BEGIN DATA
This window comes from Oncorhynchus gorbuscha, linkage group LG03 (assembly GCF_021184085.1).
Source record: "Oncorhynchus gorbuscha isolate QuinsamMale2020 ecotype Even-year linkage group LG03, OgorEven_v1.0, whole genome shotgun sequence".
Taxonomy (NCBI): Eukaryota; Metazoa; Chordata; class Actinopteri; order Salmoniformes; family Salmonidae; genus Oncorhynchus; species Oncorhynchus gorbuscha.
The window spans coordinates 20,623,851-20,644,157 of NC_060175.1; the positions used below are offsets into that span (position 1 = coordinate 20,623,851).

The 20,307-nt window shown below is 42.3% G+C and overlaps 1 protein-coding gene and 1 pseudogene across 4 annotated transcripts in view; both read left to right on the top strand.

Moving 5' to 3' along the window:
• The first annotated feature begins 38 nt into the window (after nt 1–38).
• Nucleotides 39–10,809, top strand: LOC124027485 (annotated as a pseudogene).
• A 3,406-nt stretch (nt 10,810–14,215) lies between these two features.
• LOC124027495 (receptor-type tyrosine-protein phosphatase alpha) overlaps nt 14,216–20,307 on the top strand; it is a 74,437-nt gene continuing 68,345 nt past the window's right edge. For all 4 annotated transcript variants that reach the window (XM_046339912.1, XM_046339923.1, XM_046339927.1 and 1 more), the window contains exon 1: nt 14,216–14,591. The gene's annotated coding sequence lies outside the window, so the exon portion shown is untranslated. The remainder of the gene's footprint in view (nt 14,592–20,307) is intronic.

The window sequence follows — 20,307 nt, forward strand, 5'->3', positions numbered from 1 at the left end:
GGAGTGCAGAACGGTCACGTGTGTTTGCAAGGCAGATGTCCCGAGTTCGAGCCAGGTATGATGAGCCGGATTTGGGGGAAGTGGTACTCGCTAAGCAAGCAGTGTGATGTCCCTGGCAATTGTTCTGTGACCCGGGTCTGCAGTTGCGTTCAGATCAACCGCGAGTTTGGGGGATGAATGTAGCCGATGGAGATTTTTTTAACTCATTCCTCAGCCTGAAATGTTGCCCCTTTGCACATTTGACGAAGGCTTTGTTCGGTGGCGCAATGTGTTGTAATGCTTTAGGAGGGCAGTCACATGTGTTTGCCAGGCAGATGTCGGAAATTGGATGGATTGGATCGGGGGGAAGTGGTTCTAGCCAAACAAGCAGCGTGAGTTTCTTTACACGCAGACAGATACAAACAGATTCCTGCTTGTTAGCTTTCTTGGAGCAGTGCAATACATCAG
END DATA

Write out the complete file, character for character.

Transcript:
This window comes from Oncorhynchus gorbuscha, linkage group LG03 (assembly GCF_021184085.1).
Source record: "Oncorhynchus gorbuscha isolate QuinsamMale2020 ecotype Even-year linkage group LG03, OgorEven_v1.0, whole genome shotgun sequence".
Taxonomy (NCBI): Eukaryota; Metazoa; Chordata; class Actinopteri; order Salmoniformes; family Salmonidae; genus Oncorhynchus; species Oncorhynchus gorbuscha.
The window spans coordinates 20,623,851-20,644,157 of NC_060175.1; the positions used below are offsets into that span (position 1 = coordinate 20,623,851).

The 20,307-nt window shown below is 42.3% G+C and overlaps 1 protein-coding gene and 1 pseudogene across 4 annotated transcripts in view; both read left to right on the top strand.

Moving 5' to 3' along the window:
• The first annotated feature begins 38 nt into the window (after nt 1–38).
• Nucleotides 39–10,809, top strand: LOC124027485 (annotated as a pseudogene).
• A 3,406-nt stretch (nt 10,810–14,215) lies between these two features.
• LOC124027495 (receptor-type tyrosine-protein phosphatase alpha) overlaps nt 14,216–20,307 on the top strand; it is a 74,437-nt gene continuing 68,345 nt past the window's right edge. For all 4 annotated transcript variants that reach the window (XM_046339912.1, XM_046339923.1, XM_046339927.1 and 1 more), the window contains exon 1: nt 14,216–14,591. The gene's annotated coding sequence lies outside the window, so the exon portion shown is untranslated. The remainder of the gene's footprint in view (nt 14,592–20,307) is intronic.

The window sequence follows — 20,307 nt, forward strand, 5'->3', positions numbered from 1 at the left end:
GGAGTGCAGAACGGTCACGTGTGTTTGCAAGGCAGATGTCCCGAGTTCGAGCCAGGTATGATGAGCCGGATTTGGGGGAAGTGGTACTCGCTAAGCAAGCAGTGTGATGTCCCTGGCAATTGTTCTGTGACCCGGGTCTGCAGTTGCGTTCAGATCAACCGCGAGTTTGGGGGATGAATGTAGCCGATGGAGATTTTTTTAACTCATTCCTCAGCCTGAAATGTTGCCCCTTTGCACATTTGACGAAGGCTTTGTTCGGTGGCGCAATGTGTTGTAATGCTTTAGGAGGGCAGTCACATGTGTTTGCCAGGCAGATGTCGGAAATTGGATGGATTGGATCGGGGGGAAGTGGTTCTAGCCAAACAAGCAGCGTGAGTTTCTTTACACGCAGACAGATACAAACAGATTCCTGCTTGTTAGCTTTCTTGGAGCAGTGCAATACATCAG